With this week’s Lance Armstrong news and this blog’s history of rolling cycling news into GMAT tip posts, it’s only natural that today’s GMAT tip will involve that news. We’ll reserve judgment on the Armstrong case, specifically, but let’s use the situation to talk about GMAT Critical Reasoning…
Hello again readers, and happy May Twentieth! In honor of that 2 in 5/20 (the day before The End of the World, of course), today’s post is dual-purposed in two ways: We have a GMAT challenge question and a GMAT tip of the week, and the GMAT tip of the week is actually two in one.
As Hip-Hop Month rolls along in the Veritas Prep GMAT Tip of the Week space, we’re once again struck by how Lil Wayne has seemingly adopted the full persona of the GMAT for many of his recent tracks. As we noted earlier this year, his hit Right Above It includes several hints almost directly quoted from a GMAT test-writer, and if you listen closely Weezy is doing more of the same in his current radio single 6 Foot 7 Foot.
Welcome back to Baseball Month in the GMAT Tip of the Week space, where we sincerely apologize to Bostonians for
Throughout the United States this fall, all eyes are on January: the news networks are abuzz over the question of
Happy Thanksgiving! Hopefully today you are enjoying good food and good company (and copious amounts of both). Even if you’re not in the United States, we hope you are eating well and enjoying the company the others!
In this week’s GMAT Tip, our instructor shows how thinking about the test as a whole can accelerate your understanding of its individual parts, and more importantly how that can help you study efficiently and effectively.
We discussed the concepts of relative speed in GMAT questions last week. This week, we will work on using those concepts to solve questions. The questions we take today will be 600-700 level.
So you have a few more days to commit to your New Year’s Resolution, and if you’re like most people
To take a look at the previous posts of this thread, check: Part I, Part II and Part III. Another point to keep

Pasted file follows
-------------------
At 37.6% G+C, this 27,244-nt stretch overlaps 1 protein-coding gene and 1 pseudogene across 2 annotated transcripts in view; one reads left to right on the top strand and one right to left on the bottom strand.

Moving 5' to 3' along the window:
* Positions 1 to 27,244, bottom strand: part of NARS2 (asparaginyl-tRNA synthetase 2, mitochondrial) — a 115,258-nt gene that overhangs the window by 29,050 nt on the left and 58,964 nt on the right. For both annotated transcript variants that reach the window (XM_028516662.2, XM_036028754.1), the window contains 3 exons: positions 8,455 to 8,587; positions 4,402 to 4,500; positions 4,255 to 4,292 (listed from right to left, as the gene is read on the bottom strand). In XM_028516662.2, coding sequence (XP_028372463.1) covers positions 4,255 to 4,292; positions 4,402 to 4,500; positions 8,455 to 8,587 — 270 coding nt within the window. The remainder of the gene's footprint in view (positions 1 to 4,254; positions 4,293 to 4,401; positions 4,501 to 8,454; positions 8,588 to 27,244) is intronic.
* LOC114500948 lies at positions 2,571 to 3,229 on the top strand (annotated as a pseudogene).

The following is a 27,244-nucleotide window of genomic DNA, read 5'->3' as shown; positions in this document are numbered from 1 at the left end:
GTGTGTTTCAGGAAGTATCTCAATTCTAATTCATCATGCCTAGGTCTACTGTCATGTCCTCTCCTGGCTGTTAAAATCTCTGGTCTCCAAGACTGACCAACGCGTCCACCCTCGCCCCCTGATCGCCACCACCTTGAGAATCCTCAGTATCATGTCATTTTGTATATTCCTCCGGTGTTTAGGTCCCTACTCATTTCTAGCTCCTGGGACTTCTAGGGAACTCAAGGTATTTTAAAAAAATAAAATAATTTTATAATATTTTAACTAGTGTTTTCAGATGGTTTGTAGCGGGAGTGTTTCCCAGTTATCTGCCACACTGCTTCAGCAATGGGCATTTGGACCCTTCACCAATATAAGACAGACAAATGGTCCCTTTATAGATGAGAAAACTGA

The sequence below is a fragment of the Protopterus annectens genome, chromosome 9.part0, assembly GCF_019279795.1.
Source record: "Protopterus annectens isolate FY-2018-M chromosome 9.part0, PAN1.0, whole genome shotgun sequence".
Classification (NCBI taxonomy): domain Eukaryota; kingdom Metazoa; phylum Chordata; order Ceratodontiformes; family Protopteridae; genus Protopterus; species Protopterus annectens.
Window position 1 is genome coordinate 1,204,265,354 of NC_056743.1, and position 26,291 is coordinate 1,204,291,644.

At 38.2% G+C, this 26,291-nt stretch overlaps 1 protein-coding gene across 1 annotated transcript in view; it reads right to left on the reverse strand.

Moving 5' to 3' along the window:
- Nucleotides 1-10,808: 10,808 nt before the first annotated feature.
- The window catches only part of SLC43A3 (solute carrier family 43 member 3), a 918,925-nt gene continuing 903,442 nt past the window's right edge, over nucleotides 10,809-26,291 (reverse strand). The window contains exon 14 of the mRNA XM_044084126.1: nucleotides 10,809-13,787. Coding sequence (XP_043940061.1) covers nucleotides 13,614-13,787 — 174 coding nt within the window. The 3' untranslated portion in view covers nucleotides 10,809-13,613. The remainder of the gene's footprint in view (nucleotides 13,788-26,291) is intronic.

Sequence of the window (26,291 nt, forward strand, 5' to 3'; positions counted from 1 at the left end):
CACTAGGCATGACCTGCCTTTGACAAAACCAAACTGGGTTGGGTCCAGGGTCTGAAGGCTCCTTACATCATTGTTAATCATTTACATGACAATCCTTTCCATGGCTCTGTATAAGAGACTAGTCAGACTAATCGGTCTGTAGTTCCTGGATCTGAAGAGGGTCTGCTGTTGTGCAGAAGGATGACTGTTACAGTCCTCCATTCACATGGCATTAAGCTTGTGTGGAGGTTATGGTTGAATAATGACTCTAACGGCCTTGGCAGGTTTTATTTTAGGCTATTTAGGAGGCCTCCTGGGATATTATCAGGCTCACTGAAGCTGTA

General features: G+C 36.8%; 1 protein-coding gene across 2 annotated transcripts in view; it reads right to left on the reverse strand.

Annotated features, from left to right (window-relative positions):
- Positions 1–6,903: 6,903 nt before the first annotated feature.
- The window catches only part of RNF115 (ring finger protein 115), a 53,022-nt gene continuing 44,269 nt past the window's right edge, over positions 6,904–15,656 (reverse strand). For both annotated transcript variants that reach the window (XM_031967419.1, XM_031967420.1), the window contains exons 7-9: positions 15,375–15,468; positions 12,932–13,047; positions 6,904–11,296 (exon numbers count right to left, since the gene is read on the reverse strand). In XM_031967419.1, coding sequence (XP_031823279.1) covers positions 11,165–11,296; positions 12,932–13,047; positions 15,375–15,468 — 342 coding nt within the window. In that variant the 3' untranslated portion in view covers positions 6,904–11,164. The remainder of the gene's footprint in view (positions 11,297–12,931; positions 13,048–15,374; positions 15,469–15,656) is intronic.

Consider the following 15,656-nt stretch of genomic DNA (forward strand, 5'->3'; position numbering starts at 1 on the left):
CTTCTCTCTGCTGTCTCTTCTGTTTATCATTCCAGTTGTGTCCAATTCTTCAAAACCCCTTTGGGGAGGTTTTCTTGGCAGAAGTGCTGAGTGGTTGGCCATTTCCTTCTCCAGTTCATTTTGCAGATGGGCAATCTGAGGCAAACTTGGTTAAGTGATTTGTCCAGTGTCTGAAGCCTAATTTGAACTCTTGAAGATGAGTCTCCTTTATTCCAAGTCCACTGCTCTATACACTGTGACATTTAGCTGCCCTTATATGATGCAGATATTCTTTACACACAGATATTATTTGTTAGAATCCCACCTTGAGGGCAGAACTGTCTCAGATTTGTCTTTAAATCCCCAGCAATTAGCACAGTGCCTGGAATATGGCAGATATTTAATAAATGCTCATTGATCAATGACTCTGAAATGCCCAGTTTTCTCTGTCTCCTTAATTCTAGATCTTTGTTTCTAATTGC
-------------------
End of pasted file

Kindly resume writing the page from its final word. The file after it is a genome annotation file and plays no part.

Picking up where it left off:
When you begin studying for the GMAT, you will quickly discover that most of the strategies are, on the surface,
Let’s discuss races today. It is a very simple concept but questions on it tend to be tricky. But if
The Importance of “Of” (This is one of a series of GMAT tips that we offer on our blog.)One of
Kanye has some good advice for you — learn to crawl before you ball on the GMAT. Do not neglect a deep conceptual understanding of the core GMAT content and strategy in order to foolishly chase the fleeting hard problems.
Let me start today’s discussion with a question from our Arithmetic book. I love this question because it is very
Today, I will delve into one of the most important topics (ubiquitous application) that are tested on GMAT. It is
This week, let’s look at some work-rate questions which use joint variation. Check out the last three posts of QWQW
Today, I will take a topic I briefly introduced in the previous post on percentages. Let me start with the
Does it make sense that the required numbers will represent one such sequence? The numbers in the sequence will be equally distributed around 20. Every time you add a number to the left, you need to add one to the right to keep the mean 20.
Sentence correction questions are among the least understood questions on the GMAT. Many native English speakers feel they can get